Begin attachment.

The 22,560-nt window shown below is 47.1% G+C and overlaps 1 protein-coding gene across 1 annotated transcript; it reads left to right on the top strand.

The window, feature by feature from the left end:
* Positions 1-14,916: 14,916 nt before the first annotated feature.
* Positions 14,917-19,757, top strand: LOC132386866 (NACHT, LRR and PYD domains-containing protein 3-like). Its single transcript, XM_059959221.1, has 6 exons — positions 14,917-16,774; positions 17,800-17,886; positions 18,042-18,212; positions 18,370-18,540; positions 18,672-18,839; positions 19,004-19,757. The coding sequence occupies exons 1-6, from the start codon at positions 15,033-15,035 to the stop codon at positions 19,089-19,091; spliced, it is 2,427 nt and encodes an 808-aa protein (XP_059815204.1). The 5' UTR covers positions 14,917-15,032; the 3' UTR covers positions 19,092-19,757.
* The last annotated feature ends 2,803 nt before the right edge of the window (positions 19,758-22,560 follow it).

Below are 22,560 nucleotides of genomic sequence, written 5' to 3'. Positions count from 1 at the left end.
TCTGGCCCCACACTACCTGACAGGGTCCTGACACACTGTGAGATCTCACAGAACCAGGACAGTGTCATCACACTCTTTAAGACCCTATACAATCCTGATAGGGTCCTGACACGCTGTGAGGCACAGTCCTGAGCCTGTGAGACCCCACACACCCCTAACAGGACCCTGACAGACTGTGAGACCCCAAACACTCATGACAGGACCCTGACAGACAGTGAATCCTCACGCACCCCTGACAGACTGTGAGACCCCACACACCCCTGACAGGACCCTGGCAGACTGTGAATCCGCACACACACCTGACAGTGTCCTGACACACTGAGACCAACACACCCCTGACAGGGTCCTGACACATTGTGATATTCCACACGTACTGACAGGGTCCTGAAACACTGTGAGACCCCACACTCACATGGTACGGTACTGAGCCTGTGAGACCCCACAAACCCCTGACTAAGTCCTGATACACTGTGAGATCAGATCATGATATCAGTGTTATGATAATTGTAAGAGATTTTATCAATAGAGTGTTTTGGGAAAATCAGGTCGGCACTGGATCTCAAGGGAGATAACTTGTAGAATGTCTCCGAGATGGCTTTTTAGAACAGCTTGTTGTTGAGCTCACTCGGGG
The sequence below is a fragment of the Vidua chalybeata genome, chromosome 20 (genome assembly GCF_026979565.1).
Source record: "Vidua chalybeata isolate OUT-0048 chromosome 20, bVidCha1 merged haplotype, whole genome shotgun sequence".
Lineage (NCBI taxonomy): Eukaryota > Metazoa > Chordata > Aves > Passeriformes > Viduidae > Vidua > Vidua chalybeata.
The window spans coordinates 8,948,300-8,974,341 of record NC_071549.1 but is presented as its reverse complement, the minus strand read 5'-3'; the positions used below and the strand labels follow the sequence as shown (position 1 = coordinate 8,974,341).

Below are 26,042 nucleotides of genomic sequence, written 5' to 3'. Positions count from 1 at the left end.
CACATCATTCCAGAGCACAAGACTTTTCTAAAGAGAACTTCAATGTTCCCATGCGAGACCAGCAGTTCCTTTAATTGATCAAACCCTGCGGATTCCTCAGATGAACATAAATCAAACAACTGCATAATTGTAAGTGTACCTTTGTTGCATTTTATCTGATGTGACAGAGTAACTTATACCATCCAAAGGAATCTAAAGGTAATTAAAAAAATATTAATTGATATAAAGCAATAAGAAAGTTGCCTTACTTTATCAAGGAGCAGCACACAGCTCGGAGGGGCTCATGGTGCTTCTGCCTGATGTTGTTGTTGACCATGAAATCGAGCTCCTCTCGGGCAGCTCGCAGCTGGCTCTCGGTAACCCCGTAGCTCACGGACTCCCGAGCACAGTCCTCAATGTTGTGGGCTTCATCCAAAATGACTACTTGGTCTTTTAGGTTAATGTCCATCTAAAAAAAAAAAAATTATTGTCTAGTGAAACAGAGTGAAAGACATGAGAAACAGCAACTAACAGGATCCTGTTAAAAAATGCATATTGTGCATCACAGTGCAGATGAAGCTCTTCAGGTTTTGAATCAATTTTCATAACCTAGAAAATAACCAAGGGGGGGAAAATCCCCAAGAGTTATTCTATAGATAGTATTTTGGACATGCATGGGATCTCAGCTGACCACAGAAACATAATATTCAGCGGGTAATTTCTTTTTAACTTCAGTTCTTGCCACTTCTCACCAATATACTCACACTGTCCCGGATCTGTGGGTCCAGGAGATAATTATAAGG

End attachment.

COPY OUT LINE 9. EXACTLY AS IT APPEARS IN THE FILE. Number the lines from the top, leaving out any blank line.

Source record: "Vidua chalybeata isolate OUT-0048 chromosome 20, bVidCha1 merged haplotype, whole genome shotgun sequence".